An interesting trend during the pandemic, especially early on, has been an increased interest in gardening. People isolated at home found a new opportunity to test their green thumbs or expand upon their already ample skills. However, some have learned that, like retail, gardens can be unpredictable.
Imagine a gardener discovering that their once healthy crop is no longer thriving. The frustration will most likely lead to three steps:
1. React – The gardener needs to understand what happened. Which plants are impacted? If multiple, is it the same culprit? Is the issue weather, pests, watering, sunlight or fertilizer? In order to respond, a good gardener needs to understand why it happened and which plants are currently impacted.
2. Respond – A gardener then harnesses these facts and creates a plan to keep the current garden as productive as possible. Things have already been planted, and the goal is to get as much produce as possible. If the issue involved a pest, a small barrier or deterrent might be established to fend off unwanted guests. New irrigation or shading techniques might be considered. This phase meets the challenge head on, preventing it from ruining an entire season.
3. Reimagine – After mitigating the challenge, the gardener starts planning for the future, taking all of the learnings from the current growing season to build a better garden for the next. These are not minor adjustments, but rather fundamental shifts.
It could be relocating the garden altogether or building a raised garden bed. It could involve radical adjustments to what is being grown and the type of nutrients used. Any gardener who skips this step, simply planning to “respond” better the next time they need to “react,” has actually failed to seize the opportunity to improve.
The purpose of this illustration is to highlight how retailers can adjust their pricing strategy due to COVID to keep their “gardens” growing in the short term, and truly productive moving forward. Here are specifics retailers should consider when following these steps as it relates to pricing in the months ahead.
Step 1: React
This is all about understanding the new retail reality in a COVID-influenced, rapidly changing landscape. Most retailers are able to quickly pull sales and inventory trends to identify some of the more obvious facts, but the really successful retailers look deeper.
How has COVID changed product affinities and other basket analytics? Are yesterday’s KVIs (key value items) the same in the new retail reality? Which products are becoming more important and less important to promote?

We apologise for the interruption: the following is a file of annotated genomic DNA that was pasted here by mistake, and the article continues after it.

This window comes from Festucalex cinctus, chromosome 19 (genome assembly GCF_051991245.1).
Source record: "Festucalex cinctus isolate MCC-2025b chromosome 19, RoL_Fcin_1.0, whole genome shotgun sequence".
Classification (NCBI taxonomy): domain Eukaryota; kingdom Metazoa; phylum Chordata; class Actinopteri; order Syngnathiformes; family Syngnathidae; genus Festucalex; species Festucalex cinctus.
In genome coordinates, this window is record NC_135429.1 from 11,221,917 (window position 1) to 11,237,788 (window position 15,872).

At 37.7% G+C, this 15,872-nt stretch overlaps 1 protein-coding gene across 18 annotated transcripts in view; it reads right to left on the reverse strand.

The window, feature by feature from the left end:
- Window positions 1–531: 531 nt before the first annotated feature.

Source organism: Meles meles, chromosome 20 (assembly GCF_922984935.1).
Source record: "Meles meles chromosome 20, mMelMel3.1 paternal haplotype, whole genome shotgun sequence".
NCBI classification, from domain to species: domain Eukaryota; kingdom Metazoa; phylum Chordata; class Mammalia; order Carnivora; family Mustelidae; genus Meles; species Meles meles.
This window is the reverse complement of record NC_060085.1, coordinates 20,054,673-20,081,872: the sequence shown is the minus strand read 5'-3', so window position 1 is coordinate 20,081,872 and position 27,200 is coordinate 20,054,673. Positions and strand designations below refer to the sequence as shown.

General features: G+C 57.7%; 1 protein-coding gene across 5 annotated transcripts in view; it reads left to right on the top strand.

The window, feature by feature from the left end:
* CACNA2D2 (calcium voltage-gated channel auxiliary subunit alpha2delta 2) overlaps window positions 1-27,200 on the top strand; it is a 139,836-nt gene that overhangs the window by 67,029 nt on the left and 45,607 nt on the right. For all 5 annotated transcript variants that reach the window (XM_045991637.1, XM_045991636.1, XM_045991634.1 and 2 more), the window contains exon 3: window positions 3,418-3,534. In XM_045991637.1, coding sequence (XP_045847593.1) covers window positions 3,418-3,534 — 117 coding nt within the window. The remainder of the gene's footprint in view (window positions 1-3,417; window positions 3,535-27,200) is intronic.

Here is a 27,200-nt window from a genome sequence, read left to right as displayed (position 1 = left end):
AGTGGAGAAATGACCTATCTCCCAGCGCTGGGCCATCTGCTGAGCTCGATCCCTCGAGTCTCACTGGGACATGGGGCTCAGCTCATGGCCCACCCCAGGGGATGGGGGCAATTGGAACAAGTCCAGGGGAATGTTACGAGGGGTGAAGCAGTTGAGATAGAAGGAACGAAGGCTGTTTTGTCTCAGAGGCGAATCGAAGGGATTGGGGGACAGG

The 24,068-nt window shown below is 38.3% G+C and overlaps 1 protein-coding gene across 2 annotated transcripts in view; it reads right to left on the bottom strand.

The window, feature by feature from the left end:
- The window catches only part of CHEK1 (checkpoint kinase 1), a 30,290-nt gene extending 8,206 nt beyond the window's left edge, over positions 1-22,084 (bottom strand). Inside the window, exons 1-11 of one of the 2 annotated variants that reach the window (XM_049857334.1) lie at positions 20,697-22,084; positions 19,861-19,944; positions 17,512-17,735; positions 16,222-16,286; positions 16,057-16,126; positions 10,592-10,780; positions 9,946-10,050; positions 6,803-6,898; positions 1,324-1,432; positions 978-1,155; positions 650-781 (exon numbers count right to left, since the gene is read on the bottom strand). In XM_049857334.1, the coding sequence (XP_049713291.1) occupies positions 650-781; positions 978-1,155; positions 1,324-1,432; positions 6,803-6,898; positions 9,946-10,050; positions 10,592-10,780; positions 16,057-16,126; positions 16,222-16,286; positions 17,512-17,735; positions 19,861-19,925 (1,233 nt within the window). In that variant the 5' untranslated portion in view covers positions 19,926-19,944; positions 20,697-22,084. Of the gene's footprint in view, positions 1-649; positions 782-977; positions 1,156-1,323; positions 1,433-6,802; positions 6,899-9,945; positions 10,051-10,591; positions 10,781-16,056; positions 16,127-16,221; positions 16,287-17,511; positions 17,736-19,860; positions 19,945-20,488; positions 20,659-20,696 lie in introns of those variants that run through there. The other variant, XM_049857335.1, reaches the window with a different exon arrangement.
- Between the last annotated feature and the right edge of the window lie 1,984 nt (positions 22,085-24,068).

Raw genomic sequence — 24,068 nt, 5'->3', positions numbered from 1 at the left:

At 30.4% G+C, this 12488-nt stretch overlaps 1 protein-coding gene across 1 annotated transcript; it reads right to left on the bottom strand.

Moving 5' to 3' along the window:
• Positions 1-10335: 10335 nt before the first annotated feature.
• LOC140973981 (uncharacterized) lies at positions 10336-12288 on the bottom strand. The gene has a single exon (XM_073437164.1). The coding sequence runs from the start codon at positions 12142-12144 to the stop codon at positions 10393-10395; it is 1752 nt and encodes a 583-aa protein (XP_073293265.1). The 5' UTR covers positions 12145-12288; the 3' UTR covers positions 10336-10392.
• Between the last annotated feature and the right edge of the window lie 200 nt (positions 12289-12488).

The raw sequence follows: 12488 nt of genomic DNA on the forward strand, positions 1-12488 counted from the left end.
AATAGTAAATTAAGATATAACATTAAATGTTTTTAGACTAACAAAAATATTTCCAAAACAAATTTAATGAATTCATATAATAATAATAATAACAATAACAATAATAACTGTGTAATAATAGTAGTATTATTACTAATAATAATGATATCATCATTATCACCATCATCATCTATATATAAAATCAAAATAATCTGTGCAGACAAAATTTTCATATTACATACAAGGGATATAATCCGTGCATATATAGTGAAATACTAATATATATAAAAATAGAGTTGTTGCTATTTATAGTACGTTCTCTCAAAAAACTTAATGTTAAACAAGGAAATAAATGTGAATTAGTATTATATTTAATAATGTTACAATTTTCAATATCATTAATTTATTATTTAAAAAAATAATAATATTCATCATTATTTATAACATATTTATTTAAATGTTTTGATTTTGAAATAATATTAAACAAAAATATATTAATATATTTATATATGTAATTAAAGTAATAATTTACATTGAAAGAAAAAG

Furthermore, how is the shift to increased e-commerce sales impacting different areas of the business? Have category pricing roles changed overnight? Has the competitive landscape changed? These are the deeper questions that need to be answered to be able to successfully respond to changing consumer behaviors and expectations.
Step 2: Respond
Once advanced analytics and data have been leveraged to understand emerging COVID realities, savvy retailers will need to respond to those realities to optimize productivity in the near future. Similar to the garden analogy, this phase is all about making the best adjustments within the constraints of current strategies, assortments and operational models.
During this phase, retailers need to manage excess (or minimal) stock and drive innovative promotions. Tightening vendor funds and new “top items” or COVID-induced trends need to be considered to drive better promotions. Most retailers can’t fundamentally change their business model or assortments in the next couple of months, so it is imperative that they leverage the best analytics and AI models possible.
Step 3: Reimagine
Enduring the pandemic and being as productive as possible in the coming months is on every retailer’s mind. Just about every pricing organization is dealing with the first two steps using different levels of sophistication. Tomorrow’s leaders, however, are also already re-imagining and building a better “garden” for the future.
COVID has provided retailers with a wake-up call, and in many ways has accelerated some trends that were already in existence (e-commerce, as an example). Reimagining is a fundamental shift in thinking and a redesign of all pricing, promotional and markdown practices to ensure a stronger tomorrow.
One example of this is a comprehensive shift in competitive practices inclusive of new zones, new competitors, new key items and new approaches to driving price perception. Another example is an overhaul of e-commerce capabilities to meet the pricing and promotional needs of tomorrow.
What worked in 2019 simply will not cut it in 2021. This final phase of the pricing-approach process requires a combination of true innovation. Whether reacting, responding or reimagining, the best retailers know that there is strength in partnerships, analytics and technologies to help them make better decisions and maximize opportunities for the future.
Matthew Pavich is the managing director of global strategic consulting for Revionics, an Aptos company, where he develops data-informed, industry-leading pricing strategies, processes, analytics and organizational fluency to help retailers meet the challenges of today’s increasingly dynamic and competitive landscape.